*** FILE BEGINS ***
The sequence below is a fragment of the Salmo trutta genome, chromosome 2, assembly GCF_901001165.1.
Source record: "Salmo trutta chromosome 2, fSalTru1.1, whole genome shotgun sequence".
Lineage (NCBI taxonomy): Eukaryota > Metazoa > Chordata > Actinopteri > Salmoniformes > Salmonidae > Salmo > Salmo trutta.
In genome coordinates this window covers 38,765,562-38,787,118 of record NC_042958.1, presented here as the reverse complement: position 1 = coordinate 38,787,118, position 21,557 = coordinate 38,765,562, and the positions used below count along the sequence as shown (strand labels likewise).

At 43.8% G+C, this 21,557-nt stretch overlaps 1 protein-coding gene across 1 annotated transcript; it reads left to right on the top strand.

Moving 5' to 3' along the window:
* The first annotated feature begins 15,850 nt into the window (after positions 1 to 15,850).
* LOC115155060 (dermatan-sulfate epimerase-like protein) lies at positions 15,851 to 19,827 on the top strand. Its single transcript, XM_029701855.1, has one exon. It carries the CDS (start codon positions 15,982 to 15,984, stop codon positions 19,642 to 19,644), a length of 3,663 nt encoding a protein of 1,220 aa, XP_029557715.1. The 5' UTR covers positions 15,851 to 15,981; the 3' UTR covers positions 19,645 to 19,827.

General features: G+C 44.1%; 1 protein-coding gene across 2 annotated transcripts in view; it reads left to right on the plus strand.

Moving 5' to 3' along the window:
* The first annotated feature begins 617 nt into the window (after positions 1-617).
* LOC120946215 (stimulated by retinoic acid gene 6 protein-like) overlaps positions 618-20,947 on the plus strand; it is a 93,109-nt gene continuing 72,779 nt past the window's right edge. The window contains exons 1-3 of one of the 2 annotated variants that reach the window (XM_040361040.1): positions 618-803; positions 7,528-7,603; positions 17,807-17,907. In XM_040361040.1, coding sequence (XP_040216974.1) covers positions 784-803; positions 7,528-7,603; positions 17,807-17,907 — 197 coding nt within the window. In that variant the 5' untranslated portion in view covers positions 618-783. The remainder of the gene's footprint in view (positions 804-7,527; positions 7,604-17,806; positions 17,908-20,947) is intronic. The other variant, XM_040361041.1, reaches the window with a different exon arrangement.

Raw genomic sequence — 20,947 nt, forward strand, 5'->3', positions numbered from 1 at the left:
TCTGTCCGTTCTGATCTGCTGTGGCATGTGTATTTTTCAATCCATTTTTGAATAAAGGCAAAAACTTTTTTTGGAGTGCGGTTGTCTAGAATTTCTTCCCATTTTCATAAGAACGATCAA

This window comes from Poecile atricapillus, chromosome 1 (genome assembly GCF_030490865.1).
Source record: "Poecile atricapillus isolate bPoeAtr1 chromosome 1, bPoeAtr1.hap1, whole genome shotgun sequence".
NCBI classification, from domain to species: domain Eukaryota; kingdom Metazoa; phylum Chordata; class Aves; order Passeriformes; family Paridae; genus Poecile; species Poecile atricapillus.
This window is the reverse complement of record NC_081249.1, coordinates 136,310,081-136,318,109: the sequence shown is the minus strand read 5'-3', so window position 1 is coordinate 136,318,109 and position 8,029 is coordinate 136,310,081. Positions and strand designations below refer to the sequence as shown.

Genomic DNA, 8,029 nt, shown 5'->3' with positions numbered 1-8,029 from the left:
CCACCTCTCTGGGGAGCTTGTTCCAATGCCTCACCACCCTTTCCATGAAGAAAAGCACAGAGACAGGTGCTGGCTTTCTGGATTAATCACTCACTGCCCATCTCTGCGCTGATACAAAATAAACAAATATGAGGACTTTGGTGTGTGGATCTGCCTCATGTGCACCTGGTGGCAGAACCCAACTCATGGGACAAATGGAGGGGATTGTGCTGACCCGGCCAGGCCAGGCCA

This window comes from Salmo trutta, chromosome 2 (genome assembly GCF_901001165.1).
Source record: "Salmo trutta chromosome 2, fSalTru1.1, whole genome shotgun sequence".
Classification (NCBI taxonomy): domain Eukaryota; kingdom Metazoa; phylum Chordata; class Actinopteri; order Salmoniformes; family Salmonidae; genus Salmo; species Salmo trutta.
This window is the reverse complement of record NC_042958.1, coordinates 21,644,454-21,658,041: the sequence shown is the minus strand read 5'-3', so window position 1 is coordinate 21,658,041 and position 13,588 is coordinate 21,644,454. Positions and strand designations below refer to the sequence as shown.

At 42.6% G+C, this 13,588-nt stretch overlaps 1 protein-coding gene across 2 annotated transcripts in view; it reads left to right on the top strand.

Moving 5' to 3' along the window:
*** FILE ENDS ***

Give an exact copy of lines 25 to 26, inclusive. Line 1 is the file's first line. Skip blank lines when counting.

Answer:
At 42.6% G+C, this 13,588-nt stretch overlaps 1 protein-coding gene across 2 annotated transcripts in view; it reads left to right on the top strand.

Moving 5' to 3' along the window: